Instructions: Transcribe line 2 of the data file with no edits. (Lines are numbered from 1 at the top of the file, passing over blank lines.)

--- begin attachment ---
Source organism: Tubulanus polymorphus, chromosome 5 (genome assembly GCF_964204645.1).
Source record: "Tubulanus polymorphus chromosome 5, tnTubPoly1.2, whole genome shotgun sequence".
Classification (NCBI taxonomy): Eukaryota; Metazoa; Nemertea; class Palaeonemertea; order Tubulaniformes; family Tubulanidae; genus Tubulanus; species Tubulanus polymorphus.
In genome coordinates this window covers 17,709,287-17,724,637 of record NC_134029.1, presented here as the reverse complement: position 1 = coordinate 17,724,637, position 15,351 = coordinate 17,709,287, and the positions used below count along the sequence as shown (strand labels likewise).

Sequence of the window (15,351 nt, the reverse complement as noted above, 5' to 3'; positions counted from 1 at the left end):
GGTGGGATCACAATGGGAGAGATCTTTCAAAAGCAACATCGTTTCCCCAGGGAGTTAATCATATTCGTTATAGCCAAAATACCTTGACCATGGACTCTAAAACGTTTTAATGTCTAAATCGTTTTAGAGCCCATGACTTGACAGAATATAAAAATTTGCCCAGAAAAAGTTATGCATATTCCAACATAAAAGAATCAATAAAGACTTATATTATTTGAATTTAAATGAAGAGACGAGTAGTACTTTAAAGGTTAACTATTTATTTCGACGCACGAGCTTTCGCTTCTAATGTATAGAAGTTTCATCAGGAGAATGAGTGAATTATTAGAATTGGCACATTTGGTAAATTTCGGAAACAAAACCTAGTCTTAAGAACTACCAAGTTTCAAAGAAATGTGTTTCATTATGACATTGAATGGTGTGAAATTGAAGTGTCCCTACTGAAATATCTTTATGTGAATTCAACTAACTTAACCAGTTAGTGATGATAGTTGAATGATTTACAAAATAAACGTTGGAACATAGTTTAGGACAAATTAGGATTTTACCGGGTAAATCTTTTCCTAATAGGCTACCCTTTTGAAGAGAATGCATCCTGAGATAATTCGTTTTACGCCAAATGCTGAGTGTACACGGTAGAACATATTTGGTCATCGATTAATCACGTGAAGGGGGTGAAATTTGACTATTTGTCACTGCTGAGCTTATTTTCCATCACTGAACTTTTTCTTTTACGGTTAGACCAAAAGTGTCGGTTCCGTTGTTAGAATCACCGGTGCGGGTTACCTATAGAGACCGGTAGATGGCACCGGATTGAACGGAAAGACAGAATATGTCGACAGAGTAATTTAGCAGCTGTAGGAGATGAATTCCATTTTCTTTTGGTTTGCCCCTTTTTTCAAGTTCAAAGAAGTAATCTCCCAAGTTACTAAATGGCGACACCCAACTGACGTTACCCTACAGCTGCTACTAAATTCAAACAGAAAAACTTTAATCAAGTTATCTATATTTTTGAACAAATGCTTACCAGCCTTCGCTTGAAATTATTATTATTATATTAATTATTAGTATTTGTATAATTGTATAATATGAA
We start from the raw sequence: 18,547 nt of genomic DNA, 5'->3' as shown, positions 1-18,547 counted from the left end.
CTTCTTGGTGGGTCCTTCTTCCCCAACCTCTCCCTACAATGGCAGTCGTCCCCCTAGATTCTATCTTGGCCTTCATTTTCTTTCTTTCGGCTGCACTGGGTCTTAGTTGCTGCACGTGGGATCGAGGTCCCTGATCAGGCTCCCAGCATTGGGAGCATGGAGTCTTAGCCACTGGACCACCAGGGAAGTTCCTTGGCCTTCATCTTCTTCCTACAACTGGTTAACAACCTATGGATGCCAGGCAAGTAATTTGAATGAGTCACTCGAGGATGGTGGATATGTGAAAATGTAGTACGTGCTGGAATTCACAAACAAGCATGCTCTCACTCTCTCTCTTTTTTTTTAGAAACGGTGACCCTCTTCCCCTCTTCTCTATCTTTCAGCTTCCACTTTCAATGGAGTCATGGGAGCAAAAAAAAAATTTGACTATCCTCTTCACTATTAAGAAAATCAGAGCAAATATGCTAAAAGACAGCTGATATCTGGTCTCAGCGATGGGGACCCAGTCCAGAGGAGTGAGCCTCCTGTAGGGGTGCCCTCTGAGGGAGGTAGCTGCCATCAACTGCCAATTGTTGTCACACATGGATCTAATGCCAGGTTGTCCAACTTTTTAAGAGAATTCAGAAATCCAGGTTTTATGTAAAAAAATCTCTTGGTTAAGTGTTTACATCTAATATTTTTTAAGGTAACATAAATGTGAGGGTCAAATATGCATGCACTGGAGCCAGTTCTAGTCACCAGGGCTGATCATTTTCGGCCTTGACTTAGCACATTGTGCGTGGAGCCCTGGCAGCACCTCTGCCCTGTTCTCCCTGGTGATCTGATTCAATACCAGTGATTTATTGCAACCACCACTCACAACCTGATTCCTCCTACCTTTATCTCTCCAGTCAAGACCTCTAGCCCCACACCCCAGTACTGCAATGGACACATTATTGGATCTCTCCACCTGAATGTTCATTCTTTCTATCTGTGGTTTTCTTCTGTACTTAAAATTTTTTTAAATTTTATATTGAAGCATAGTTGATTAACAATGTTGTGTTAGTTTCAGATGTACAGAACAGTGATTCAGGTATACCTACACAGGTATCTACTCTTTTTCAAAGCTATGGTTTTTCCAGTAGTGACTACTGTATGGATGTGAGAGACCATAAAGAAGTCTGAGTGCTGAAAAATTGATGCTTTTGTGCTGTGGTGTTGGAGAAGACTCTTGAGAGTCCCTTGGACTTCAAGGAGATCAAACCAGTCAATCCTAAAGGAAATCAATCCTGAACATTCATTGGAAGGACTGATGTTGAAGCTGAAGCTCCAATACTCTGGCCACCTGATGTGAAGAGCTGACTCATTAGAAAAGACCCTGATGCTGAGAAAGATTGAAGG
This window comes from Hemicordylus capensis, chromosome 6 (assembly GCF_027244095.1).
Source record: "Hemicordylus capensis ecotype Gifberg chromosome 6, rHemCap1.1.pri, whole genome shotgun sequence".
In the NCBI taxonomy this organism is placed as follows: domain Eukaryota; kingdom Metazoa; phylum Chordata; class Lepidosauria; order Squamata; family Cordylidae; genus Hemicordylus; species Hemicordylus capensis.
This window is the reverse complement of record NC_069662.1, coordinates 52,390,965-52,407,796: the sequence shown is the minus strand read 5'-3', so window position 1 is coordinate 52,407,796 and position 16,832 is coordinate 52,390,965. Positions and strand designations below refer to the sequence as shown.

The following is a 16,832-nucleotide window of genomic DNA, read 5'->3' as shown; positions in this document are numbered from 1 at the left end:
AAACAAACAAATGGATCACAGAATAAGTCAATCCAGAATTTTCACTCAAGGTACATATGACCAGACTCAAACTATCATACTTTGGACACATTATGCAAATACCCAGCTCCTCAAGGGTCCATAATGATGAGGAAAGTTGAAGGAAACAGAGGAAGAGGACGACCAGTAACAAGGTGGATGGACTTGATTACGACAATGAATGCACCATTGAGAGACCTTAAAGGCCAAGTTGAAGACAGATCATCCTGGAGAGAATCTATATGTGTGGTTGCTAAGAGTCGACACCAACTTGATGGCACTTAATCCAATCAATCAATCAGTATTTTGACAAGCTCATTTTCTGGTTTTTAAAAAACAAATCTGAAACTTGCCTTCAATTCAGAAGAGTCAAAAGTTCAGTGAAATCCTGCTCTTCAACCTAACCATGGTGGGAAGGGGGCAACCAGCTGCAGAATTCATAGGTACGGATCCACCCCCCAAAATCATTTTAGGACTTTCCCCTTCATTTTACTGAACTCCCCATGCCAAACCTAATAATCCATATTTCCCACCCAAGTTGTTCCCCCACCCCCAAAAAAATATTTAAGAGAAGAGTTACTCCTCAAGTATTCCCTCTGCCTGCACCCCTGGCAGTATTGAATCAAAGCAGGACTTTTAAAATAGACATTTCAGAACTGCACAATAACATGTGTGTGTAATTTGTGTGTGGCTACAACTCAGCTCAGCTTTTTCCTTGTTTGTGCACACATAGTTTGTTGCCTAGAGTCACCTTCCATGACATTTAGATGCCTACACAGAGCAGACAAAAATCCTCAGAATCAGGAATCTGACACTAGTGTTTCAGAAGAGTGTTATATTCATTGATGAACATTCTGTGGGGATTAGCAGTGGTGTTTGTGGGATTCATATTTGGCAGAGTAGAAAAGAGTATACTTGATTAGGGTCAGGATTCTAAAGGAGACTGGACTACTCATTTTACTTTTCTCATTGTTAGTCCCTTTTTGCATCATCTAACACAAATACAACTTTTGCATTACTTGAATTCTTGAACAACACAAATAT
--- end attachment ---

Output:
Source record: "Tubulanus polymorphus chromosome 5, tnTubPoly1.2, whole genome shotgun sequence".